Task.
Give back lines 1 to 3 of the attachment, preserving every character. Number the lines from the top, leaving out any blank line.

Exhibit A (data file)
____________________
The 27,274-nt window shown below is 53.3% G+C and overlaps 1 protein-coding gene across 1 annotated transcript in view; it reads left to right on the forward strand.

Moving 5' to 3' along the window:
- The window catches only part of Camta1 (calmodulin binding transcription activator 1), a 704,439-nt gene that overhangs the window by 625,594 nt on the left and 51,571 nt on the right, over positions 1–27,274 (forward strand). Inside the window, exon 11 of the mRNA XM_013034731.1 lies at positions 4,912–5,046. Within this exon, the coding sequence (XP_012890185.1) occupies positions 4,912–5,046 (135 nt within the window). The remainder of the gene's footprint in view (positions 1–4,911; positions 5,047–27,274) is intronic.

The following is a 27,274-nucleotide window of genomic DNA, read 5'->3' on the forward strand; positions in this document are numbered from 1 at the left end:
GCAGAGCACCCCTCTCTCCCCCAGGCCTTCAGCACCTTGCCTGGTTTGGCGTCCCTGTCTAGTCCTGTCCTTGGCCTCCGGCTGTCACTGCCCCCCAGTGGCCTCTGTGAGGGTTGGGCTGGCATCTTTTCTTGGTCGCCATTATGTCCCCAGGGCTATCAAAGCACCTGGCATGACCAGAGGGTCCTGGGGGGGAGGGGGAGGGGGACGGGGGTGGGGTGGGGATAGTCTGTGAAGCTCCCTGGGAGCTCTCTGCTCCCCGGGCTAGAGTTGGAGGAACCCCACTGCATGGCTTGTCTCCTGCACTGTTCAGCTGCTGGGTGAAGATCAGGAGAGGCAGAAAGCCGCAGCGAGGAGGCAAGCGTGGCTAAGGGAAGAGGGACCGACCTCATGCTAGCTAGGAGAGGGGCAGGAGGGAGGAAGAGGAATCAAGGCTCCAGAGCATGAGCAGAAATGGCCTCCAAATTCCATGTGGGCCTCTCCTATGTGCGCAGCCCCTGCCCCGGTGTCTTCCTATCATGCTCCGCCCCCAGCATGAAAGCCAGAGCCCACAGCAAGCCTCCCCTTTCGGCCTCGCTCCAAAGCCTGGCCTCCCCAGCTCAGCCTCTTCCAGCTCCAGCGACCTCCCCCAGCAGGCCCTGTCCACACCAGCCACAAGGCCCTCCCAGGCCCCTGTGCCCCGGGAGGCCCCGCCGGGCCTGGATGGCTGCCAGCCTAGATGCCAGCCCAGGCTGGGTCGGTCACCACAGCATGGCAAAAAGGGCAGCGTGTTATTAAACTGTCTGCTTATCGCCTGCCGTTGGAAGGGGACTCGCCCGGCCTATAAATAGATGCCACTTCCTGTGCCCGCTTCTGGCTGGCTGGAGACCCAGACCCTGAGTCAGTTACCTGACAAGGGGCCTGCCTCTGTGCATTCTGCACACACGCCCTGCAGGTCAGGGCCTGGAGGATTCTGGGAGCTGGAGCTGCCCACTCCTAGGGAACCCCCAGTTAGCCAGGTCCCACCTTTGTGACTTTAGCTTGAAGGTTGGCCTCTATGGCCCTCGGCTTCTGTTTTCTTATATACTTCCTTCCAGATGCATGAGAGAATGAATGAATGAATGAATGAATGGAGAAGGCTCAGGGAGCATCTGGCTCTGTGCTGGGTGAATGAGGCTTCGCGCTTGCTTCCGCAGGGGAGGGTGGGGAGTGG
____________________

The 27,274-nt window shown below is 53.3% G+C and overlaps 1 protein-coding gene across 1 annotated transcript in view; it reads left to right on the forward strand.

Moving 5' to 3' along the window:
- The window catches only part of Camta1 (calmodulin binding transcription activator 1), a 704,439-nt gene that overhangs the window by 625,594 nt on the left and 51,571 nt on the right, over positions 1–27,274 (forward strand). Inside the window, exon 11 of the mRNA XM_013034731.1 lies at positions 4,912–5,046. Within this exon, the coding sequence (XP_012890185.1) occupies positions 4,912–5,046 (135 nt within the window). The remainder of the gene's footprint in view (positions 1–4,911; positions 5,047–27,274) is intronic.